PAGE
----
Since scientific research began on the ISS in 2001, each Russian cosmonaut has carried out at least one series of experiments with complex plasmas during their time on board. Between 2001 and 2005, they were able to use the PK-3 system. In early 2006 this was replaced by the upgraded PK-3 Plus, which offers much greater scope for experimentation.
German ESA astronaut Thomas Reiter, who is replacing one of the Russian cosmonauts, is now continuing the tradition. During his training, he acquired the scientific and technical knowledge required to perform experiments using the PK-3 Plus system.
By 17 August 2006, everything will be ready to go. For a period of three days, Thomas Reiter will continue analysis of what are known as 'phase transitions' in complex plasmas. Reiter's colleague Pavel Vinogradov had already set up the system and started the experiments on 10 August 2006. On the ground, a team of scientists from Germany, Russia and France is particularly interested in the transition from a liquid to a gaseous state, especially the critical point at which the differences between fluid and gas cease to apply.
A complex plasma consists of an electrically charged gas with free electrons and ions (like the illuminant found in fluorescent tubes, for example) and tiny particles, or 'dust', measuring 1 - 20 micrometres in size (1 micron equals 0.000001 mm).
These particles are electrostatically charged in the gas and interact together in such a way that the gas and particles behave like a single substance. During the experiment, the plasma-generating electric field and the gas pressure are varied. Depending on these experimental conditions, the particles in the complex plasma move like the atoms in a gas or liquid, or even arrange themselves into regular, three-dimensional shapes - like the kind found in crystals, forming what is known as a 'plasma crystal.'
During the change from one state to another, the behaviour of each individual particle or 'atom' can be visually observed, making complex plasmas a good model for 'normal' materials which cannot be observed in this way.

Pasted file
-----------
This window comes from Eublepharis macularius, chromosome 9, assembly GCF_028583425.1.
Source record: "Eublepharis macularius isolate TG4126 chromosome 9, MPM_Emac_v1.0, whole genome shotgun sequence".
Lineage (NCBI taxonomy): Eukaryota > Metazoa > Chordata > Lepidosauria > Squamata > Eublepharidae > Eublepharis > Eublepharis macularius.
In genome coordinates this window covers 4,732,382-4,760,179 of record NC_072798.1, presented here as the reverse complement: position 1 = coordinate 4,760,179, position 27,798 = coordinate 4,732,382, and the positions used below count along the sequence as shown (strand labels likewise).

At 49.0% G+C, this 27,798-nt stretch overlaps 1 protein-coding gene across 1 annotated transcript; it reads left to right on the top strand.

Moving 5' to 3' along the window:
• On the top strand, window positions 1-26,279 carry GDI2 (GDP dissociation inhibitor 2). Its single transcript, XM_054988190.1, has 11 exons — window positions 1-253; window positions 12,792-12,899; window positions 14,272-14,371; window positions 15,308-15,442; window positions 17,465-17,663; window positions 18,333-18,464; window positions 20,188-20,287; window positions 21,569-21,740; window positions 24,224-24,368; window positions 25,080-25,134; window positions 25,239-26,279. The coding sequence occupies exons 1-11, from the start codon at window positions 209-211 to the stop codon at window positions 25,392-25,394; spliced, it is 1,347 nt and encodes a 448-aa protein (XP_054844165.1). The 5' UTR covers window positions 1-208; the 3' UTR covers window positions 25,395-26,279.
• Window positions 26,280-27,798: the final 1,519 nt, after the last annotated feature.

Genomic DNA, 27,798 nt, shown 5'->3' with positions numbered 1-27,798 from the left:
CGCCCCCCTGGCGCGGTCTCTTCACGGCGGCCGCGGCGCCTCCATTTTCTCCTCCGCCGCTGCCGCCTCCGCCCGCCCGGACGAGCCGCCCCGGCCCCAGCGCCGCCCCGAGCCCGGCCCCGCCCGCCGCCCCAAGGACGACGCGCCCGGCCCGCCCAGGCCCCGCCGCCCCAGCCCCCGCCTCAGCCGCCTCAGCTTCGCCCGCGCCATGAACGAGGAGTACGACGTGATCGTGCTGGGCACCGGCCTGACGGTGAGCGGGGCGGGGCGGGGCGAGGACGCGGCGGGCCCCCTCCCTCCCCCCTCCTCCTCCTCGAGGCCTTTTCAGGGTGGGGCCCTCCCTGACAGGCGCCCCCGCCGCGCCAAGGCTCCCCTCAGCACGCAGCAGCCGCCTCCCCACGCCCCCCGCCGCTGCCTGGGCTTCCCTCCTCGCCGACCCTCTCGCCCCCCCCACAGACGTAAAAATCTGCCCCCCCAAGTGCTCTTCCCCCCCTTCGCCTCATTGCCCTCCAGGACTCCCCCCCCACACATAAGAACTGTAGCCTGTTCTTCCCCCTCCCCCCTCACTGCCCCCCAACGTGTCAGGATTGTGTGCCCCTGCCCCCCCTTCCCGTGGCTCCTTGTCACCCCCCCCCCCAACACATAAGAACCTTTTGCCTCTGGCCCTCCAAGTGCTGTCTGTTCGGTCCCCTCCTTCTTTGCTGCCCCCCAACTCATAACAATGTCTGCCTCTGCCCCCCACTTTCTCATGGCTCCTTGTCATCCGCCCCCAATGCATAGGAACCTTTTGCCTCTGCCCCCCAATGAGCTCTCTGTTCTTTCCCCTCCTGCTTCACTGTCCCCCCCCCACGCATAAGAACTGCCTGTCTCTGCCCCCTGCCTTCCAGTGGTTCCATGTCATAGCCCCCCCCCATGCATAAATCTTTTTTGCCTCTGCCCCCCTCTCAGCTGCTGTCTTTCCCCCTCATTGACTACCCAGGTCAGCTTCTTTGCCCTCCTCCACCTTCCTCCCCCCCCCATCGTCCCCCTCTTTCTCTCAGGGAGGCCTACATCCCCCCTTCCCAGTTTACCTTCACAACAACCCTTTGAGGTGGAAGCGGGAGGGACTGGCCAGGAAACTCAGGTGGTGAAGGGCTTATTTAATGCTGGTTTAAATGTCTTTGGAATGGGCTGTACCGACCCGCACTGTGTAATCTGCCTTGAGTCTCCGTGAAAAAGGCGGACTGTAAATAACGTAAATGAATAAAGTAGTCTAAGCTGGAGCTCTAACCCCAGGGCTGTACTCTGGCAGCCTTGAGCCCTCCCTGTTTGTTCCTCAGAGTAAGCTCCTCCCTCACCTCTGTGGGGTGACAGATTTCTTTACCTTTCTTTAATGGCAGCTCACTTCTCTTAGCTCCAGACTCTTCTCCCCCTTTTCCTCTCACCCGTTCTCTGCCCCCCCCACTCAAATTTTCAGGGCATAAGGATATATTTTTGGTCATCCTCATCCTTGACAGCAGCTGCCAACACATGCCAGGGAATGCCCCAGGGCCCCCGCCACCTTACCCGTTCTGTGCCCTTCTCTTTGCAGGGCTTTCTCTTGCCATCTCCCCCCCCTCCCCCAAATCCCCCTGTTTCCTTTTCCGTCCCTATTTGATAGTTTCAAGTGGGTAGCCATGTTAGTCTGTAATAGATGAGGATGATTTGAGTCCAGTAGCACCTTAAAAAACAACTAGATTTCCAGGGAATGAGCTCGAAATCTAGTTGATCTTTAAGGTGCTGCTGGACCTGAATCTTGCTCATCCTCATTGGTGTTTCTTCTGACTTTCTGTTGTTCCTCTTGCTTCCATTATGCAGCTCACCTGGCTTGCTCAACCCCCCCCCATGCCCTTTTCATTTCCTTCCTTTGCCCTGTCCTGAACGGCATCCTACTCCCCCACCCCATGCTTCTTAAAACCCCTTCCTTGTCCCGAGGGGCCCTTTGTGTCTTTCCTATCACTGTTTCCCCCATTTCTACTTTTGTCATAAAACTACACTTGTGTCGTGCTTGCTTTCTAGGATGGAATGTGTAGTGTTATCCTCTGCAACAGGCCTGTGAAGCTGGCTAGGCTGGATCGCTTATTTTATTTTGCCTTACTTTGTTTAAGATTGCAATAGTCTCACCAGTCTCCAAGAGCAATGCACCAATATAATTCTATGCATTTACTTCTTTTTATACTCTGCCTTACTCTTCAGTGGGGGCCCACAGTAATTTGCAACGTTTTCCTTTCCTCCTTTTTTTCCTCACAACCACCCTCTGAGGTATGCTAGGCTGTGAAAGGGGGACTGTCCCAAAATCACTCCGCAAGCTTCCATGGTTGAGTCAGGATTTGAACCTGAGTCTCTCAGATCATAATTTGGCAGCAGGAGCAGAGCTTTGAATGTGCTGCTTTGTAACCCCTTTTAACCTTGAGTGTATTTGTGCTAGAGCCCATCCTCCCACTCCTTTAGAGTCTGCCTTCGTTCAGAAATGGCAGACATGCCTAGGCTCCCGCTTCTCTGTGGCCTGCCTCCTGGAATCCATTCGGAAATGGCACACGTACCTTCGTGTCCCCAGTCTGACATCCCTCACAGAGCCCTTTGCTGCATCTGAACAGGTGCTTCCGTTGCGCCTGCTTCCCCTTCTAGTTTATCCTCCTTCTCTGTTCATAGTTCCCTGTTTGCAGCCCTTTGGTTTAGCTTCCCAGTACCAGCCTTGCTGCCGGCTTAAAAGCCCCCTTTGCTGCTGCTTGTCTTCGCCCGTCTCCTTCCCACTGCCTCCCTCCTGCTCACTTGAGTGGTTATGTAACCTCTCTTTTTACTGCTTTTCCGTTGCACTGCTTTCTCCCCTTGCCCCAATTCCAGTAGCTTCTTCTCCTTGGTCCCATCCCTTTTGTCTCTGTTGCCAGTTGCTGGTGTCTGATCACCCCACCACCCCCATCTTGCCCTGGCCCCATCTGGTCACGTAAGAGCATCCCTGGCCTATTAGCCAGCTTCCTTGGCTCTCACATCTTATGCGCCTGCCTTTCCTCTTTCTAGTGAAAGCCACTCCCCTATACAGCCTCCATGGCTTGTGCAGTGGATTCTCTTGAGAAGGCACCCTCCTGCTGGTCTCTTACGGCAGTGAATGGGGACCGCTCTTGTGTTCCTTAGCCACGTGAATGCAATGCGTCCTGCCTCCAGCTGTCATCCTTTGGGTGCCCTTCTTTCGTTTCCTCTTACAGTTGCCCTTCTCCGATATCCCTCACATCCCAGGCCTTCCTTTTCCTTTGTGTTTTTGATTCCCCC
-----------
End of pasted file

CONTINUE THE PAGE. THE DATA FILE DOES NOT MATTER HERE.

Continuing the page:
The experiments will generally be run automatically, using programs that were sent to the ISS by email before the series of experiments began. Scientists will track the progress of the experiments in the Russian control centre in Korolev, near Moscow. They normally receive images from the ISS for just 10 minutes per day as the space station passes over Russia, and once a day they receive feedback on the experimental parameters and technical measurement data.
In all other respects they must rely on the cosmonaut who is observing the experiment on board. Experience from previous experiments has shown that it is sometimes necessary to modify pre-programmed settings or parts of a program, for example by changing the electric field in smaller or larger steps. After receiving instructions from the team of scientists by radio, the cosmonaut implements the modifications to the experiment manually.
The actual scientific image data from the experiment's four cameras is stored on hard disc and will be transported back to Earth on a Russian Soyuz capsule during the next ISS crew changeover. Only then can the real scientific analysis begin.
Before returning to Earth towards the end of 2006, Thomas Reiter is scheduled to perform another series of experiments with the PK-3 Plus. His new Russian colleague will be cosmonaut Michail Tyurin of Expedition Crew 14, who has already worked with PK-3 in 2001.
Dr. Niklas ReinkeDeutsches Zentrum für Luft- und Raumfahrt (DLR)Raumfahrt-Agentur, UnternehmenskommunikationTel.: +49 228 447-394Fax: +49 228 447-386E-Mail: niklas.reinke @ dlr.de
Dr. Rainer KuhlDeutsches Zentrum für Luft- und Raumfahrt (DLR)Raumfahrt-Agentur, Forschung unter WeltraumbedingungenTel.: +49 228 447-387Fax: +49 228 447-735E-Mail: rainer.kuhl @ dlr.de